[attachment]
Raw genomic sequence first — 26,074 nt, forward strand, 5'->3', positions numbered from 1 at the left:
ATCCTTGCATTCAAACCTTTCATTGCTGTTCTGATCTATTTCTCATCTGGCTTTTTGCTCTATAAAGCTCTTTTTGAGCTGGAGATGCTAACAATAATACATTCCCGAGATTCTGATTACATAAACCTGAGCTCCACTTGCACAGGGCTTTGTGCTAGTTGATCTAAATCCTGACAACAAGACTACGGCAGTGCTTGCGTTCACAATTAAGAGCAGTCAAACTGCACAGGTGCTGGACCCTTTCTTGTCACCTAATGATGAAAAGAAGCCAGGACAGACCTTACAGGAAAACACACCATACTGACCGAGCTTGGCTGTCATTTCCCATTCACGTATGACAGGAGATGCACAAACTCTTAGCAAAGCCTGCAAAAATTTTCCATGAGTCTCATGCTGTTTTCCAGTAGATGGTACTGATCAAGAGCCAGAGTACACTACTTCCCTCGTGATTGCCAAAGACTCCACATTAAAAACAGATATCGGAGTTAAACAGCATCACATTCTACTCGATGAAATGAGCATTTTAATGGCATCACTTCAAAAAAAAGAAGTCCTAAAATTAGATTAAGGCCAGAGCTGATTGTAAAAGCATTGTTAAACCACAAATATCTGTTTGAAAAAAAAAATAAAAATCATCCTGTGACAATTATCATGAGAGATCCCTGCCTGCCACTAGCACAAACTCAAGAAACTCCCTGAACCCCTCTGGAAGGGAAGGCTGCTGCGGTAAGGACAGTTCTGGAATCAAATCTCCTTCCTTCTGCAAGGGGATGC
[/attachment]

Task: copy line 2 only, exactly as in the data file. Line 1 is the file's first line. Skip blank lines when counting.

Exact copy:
ATCCTTGCATTCAAACCTTTCATTGCTGTTCTGATCTATTTCTCATCTGGCTTTTTGCTCTATAAAGCTCTTTTTGAGCTGGAGATGCTAACAATAATACATTCCCGAGATTCTGATTACATAAACCTGAGCTCCACTTGCACAGGGCTTTGTGCTAGTTGATCTAAATCCTGACAACAAGACTACGGCAGTGCTTGCGTTCACAATTAAGAGCAGTCAAACTGCACAGGTGCTGGACCCTTTCTTGTCACCTAATGATGAAAAGAAGCCAGGACAGACCTTACAGGAAAACACACCATACTGACCGAGCTTGGCTGTCATTTCCCATTCACGTATGACAGGAGATGCACAAACTCTTAGCAAAGCCTGCAAAAATTTTCCATGAGTCTCATGCTGTTTTCCAGTAGATGGTACTGATCAAGAGCCAGAGTACACTACTTCCCTCGTGATTGCCAAAGACTCCACATTAAAAACAGATATCGGAGTTAAACAGCATCACATTCTACTCGATGAAATGAGCATTTTAATGGCATCACTTCAAAAAAAAGAAGTCCTAAAATTAGATTAAGGCCAGAGCTGATTGTAAAAGCATTGTTAAACCACAAATATCTGTTTGAAAAAAAAAATAAAAATCATCCTGTGACAATTATCATGAGAGATCCCTGCCTGCCACTAGCACAAACTCAAGAAACTCCCTGAACCCCTCTGGAAGGGAAGGCTGCTGCGGTAAGGACAGTTCTGGAATCAAATCTCCTTCCTTCTGCAAGGGGATGC